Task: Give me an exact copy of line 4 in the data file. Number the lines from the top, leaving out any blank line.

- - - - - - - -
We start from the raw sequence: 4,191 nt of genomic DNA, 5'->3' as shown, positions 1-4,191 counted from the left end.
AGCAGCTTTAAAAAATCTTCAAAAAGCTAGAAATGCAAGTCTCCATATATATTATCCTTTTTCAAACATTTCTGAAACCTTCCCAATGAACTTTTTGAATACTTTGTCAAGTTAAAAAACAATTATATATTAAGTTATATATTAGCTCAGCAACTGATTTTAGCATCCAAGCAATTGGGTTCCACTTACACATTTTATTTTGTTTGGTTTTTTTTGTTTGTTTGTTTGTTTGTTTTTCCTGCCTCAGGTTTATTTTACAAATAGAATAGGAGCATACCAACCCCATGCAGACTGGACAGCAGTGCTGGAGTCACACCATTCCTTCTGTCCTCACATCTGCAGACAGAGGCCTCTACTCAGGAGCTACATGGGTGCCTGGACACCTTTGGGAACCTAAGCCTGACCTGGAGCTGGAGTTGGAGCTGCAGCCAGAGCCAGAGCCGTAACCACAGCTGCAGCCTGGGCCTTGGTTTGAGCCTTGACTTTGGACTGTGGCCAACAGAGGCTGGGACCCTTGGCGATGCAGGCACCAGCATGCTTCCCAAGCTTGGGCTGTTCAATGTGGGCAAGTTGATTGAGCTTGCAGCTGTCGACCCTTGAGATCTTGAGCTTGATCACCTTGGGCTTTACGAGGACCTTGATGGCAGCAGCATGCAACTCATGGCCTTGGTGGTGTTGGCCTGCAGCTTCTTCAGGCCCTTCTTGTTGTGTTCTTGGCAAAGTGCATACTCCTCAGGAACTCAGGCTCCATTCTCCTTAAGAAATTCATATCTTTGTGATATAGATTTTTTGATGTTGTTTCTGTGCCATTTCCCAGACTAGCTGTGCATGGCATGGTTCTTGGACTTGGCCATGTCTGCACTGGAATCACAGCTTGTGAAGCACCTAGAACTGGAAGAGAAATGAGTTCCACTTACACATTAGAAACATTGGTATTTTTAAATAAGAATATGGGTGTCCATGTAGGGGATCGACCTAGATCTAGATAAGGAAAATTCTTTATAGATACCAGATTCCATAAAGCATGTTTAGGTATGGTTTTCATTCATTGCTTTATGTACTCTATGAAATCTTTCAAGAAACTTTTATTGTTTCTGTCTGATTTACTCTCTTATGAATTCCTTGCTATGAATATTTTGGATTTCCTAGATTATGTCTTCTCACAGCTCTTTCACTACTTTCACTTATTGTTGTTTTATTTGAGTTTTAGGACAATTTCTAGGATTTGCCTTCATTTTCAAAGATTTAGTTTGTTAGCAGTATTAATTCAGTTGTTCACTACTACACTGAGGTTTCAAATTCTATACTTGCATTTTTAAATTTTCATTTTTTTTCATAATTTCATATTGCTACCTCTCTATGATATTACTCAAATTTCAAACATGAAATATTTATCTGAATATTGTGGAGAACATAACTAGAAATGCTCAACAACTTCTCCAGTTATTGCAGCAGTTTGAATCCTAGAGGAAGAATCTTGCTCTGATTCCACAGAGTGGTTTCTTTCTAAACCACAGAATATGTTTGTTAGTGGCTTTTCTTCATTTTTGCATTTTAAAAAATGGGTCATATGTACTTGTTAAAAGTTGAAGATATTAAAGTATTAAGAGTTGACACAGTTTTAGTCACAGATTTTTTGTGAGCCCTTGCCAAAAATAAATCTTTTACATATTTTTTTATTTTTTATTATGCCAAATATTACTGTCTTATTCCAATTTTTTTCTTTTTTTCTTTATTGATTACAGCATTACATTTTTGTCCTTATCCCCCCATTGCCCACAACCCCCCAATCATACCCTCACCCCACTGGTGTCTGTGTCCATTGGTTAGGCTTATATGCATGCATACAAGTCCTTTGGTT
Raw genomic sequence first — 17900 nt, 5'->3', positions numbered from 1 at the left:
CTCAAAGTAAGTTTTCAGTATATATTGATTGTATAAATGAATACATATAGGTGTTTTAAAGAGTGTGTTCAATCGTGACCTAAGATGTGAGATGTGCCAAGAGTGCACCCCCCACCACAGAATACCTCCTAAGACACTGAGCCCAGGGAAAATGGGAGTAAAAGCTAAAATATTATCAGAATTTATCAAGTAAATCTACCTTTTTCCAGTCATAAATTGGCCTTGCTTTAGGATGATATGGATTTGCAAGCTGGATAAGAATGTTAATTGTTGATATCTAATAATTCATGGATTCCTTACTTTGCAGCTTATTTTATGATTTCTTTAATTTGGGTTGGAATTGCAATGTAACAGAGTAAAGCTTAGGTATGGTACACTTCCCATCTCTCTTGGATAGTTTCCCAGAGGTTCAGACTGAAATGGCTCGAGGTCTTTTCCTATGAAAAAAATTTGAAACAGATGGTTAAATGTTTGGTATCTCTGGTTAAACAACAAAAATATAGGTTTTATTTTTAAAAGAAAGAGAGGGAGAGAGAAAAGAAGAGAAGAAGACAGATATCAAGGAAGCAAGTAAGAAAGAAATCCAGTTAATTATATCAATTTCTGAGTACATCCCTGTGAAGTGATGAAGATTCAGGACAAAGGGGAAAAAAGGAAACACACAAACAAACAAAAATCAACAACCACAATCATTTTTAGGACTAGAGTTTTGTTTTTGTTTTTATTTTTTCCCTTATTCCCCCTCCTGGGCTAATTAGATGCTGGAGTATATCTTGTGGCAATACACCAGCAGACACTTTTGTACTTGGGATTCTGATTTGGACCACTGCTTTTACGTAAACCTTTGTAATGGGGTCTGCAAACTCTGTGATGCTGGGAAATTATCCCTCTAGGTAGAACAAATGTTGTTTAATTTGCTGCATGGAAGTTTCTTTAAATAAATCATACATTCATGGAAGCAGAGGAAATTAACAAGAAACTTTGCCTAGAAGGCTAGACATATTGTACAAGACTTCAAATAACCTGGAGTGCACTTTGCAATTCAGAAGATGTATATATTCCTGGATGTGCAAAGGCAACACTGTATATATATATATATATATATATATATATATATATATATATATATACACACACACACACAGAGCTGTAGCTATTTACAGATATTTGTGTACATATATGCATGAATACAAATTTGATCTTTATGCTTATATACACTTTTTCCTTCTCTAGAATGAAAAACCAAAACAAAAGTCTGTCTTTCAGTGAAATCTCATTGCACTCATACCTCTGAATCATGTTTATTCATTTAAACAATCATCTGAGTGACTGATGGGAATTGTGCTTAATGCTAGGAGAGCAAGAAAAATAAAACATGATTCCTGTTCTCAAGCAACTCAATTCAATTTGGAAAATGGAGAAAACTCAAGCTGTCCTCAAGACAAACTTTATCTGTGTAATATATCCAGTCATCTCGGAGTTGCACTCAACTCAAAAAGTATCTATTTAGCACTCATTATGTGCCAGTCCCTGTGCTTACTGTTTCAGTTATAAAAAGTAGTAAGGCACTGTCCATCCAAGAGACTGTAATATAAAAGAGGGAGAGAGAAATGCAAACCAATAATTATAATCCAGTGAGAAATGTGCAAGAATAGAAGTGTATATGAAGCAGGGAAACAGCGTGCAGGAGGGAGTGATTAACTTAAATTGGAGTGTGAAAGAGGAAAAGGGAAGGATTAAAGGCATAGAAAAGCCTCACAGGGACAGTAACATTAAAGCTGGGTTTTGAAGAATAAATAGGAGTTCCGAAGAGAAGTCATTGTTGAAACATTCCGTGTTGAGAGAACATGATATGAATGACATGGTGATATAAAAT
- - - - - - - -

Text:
CTCAAAGTAAGTTTTCAGTATATATTGATTGTATAAATGAATACATATAGGTGTTTTAAAGAGTGTGTTCAATCGTGACCTAAGATGTGAGATGTGCCAAGAGTGCACCCCCCACCACAGAATACCTCCTAAGACACTGAGCCCAGGGAAAATGGGAGTAAAAGCTAAAATATTATCAGAATTTATCAAGTAAATCTACCTTTTTCCAGTCATAAATTGGCCTTGCTTTAGGATGATATGGATTTGCAAGCTGGATAAGAATGTTAATTGTTGATATCTAATAATTCATGGATTCCTTACTTTGCAGCTTATTTTATGATTTCTTTAATTTGGGTTGGAATTGCAATGTAACAGAGTAAAGCTTAGGTATGGTACACTTCCCATCTCTCTTGGATAGTTTCCCAGAGGTTCAGACTGAAATGGCTCGAGGTCTTTTCCTATGAAAAAAATTTGAAACAGATGGTTAAATGTTTGGTATCTCTGGTTAAACAACAAAAATATAGGTTTTATTTTTAAAAGAAAGAGAGGGAGAGAGAAAAGAAGAGAAGAAGACAGATATCAAGGAAGCAAGTAAGAAAGAAATCCAGTTAATTATATCAATTTCTGAGTACATCCCTGTGAAGTGATGAAGATTCAGGACAAAGGGGAAAAAAGGAAACACACAAACAAACAAAAATCAACAACCACAATCATTTTTAGGACTAGAGTTTTGTTTTTGTTTTTATTTTTTCCCTTATTCCCCCTCCTGGGCTAATTAGATGCTGGAGTATATCTTGTGGCAATACACCAGCAGACACTTTTGTACTTGGGATTCTGATTTGGACCACTGCTTTTACGTAAACCTTTGTAATGGGGTCTGCAAACTCTGTGATGCTGGGAAATTATCCCTCTAGGTAGAACAAATGTTGTTTAATTTGCTGCATGGAAGTTTCTTTAAATAAATCATACATTCATGGAAGCAGAGGAAATTAACAAGAAACTTTGCCTAGAAGGCTAGACATATTGTACAAGACTTCAAATAACCTGGAGTGCACTTTGCAATTCAGAAGATGTATATATTCCTGGATGTGCAAAGGCAACACTGTATATATATATATATATATATATATATATATATATATATATATATACACACACACACACAGAGCTGTAGCTATTTACAGATATTTGTGTACATATATGCATGAATACAAATTTGATCTTTATGCTTATATACACTTTTTCCTTCTCTAGAATGAAAAACCAAAACAAAAGTCTGTCTTTCAGTGAAATCTCATTGCACTCATACCTCTGAATCATGTTTATTCATTTAAACAATCATCTGAGTGACTGATGGGAATTGTGCTTAATGCTAGGAGAGCAAGAAAAATAAAACATGATTCCTGTTCTCAAGCAACTCAATTCAATTTGGAAAATGGAGAAAACTCAAGCTGTCCTCAAGACAAACTTTATCTGTGTAATATATCCAGTCATCTCGGAGTTGCACTCAACTCAAAAAGTATCTATTTAGCACTCATTATGTGCCAGTCCCTGTGCTTACTGTTTCAGTTATAAAAAGTAGTAAGGCACTGTCCATCCAAGAGACTGTAATATAAAAGAGGGAGAGAGAAATGCAAACCAATAATTATAATCCAGTGAGAAATGTGCAAGAATAGAAGTGTATATGAAGCAGGGAAACAGCGTGCAGGAGGGAGTGATTAACTTAAATTGGAGTGTGAAAGAGGAAAAGGGAAGGATTAAAGGCATAGAAAAGCCTCACAGGGACAGTAACATTAAAGCTGGGTTTTGAAGAATAAATAGGAGTTCCGAAGAGAAGTCATTGTTGAAACATTCCGTGTTGAGAGAACATGATATGAATGACATGGTGATATAAAAT